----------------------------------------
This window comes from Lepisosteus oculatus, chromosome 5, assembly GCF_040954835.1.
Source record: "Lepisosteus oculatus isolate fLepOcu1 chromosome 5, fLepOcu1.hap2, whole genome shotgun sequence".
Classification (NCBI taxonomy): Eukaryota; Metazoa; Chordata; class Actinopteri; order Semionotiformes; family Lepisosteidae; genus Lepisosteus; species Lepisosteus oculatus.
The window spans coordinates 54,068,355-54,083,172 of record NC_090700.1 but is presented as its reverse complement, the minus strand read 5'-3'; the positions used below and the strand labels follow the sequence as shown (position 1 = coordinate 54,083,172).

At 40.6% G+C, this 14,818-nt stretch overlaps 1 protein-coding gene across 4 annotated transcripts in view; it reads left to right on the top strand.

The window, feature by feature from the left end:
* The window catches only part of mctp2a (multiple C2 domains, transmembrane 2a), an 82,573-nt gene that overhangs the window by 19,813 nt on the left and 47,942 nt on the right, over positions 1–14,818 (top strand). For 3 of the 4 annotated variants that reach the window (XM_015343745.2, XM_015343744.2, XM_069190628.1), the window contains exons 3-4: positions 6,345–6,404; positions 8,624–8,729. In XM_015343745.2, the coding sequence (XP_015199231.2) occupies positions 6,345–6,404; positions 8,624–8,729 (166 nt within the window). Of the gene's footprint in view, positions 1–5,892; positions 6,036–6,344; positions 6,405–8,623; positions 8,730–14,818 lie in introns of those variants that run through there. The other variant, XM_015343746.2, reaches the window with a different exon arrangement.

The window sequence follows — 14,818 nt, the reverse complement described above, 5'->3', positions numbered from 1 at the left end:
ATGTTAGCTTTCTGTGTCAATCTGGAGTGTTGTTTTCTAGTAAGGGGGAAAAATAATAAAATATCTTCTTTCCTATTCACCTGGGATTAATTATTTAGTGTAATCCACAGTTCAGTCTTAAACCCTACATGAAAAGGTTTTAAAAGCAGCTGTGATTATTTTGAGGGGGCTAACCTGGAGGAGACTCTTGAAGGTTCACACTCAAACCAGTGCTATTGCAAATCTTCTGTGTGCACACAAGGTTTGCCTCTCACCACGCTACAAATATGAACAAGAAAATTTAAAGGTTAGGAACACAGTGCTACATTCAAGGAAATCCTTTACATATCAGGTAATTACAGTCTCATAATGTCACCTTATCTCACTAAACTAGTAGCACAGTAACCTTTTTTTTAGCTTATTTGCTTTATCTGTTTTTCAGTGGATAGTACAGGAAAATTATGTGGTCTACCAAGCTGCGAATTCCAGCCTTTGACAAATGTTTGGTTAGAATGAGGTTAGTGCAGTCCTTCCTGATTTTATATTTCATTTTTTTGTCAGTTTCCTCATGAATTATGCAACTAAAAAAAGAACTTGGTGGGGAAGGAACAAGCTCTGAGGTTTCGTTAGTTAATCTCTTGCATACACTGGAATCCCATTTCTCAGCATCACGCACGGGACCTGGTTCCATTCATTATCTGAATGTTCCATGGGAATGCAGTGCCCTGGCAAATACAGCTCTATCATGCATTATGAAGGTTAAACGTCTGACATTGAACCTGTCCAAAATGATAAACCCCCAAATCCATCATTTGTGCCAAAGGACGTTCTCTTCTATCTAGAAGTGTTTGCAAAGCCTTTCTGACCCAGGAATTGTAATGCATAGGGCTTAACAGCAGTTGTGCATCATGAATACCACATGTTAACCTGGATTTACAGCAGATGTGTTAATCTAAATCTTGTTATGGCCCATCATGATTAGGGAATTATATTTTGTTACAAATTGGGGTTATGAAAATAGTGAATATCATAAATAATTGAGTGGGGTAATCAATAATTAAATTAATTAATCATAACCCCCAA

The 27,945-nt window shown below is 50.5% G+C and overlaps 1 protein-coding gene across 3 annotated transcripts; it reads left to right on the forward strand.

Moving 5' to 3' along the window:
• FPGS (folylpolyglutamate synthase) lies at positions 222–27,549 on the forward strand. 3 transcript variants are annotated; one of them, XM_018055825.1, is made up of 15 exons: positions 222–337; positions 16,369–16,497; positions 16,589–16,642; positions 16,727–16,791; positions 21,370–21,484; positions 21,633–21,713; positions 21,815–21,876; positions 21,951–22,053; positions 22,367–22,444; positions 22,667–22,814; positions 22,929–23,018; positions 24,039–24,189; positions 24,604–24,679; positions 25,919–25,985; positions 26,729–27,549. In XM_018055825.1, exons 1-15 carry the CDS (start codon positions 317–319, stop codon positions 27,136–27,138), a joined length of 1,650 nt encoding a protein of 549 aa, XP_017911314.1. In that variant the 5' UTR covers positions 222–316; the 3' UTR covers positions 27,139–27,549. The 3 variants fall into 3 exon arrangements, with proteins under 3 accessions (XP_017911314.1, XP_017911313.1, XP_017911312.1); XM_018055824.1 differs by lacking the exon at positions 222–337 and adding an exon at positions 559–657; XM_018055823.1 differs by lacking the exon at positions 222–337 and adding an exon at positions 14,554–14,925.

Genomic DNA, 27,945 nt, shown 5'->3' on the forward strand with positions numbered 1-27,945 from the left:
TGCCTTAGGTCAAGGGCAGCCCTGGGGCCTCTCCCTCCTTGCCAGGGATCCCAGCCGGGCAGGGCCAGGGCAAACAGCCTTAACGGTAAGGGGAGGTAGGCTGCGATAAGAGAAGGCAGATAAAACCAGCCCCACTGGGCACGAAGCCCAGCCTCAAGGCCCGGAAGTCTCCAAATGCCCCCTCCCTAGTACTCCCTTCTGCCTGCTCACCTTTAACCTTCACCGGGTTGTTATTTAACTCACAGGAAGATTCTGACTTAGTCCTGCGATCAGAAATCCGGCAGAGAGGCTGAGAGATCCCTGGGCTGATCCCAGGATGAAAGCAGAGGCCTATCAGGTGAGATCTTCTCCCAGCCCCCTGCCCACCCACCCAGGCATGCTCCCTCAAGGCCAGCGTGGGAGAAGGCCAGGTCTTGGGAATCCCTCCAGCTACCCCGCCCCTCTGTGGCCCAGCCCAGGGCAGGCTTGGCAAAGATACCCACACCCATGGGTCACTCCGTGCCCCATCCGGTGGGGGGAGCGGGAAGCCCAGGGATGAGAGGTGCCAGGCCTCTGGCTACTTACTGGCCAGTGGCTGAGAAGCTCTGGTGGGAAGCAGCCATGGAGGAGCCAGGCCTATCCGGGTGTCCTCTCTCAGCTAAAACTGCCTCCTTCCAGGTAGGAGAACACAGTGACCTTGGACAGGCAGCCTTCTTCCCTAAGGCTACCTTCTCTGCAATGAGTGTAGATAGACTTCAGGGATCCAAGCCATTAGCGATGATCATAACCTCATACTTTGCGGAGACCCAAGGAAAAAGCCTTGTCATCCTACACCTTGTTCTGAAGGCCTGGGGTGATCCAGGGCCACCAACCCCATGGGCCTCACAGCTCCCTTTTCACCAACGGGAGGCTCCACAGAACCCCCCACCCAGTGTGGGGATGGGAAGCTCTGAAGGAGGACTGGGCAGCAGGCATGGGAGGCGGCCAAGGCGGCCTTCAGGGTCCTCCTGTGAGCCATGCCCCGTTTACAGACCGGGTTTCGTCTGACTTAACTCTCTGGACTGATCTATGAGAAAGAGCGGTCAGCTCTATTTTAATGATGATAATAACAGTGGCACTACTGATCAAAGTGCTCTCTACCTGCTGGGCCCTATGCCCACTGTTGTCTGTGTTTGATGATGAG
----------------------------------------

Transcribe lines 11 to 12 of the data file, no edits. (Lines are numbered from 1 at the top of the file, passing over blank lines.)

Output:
Moving 5' to 3' along the window:
• FPGS (folylpolyglutamate synthase) lies at positions 222–27,549 on the forward strand. 3 transcript variants are annotated; one of them, XM_018055825.1, is made up of 15 exons: positions 222–337; positions 16,369–16,497; positions 16,589–16,642; positions 16,727–16,791; positions 21,370–21,484; positions 21,633–21,713; positions 21,815–21,876; positions 21,951–22,053; positions 22,367–22,444; positions 22,667–22,814; positions 22,929–23,018; positions 24,039–24,189; positions 24,604–24,679; positions 25,919–25,985; positions 26,729–27,549. In XM_018055825.1, exons 1-15 carry the CDS (start codon positions 317–319, stop codon positions 27,136–27,138), a joined length of 1,650 nt encoding a protein of 549 aa, XP_017911314.1. In that variant the 5' UTR covers positions 222–316; the 3' UTR covers positions 27,139–27,549. The 3 variants fall into 3 exon arrangements, with proteins under 3 accessions (XP_017911314.1, XP_017911313.1, XP_017911312.1); XM_018055824.1 differs by lacking the exon at positions 222–337 and adding an exon at positions 559–657; XM_018055823.1 differs by lacking the exon at positions 222–337 and adding an exon at positions 14,554–14,925.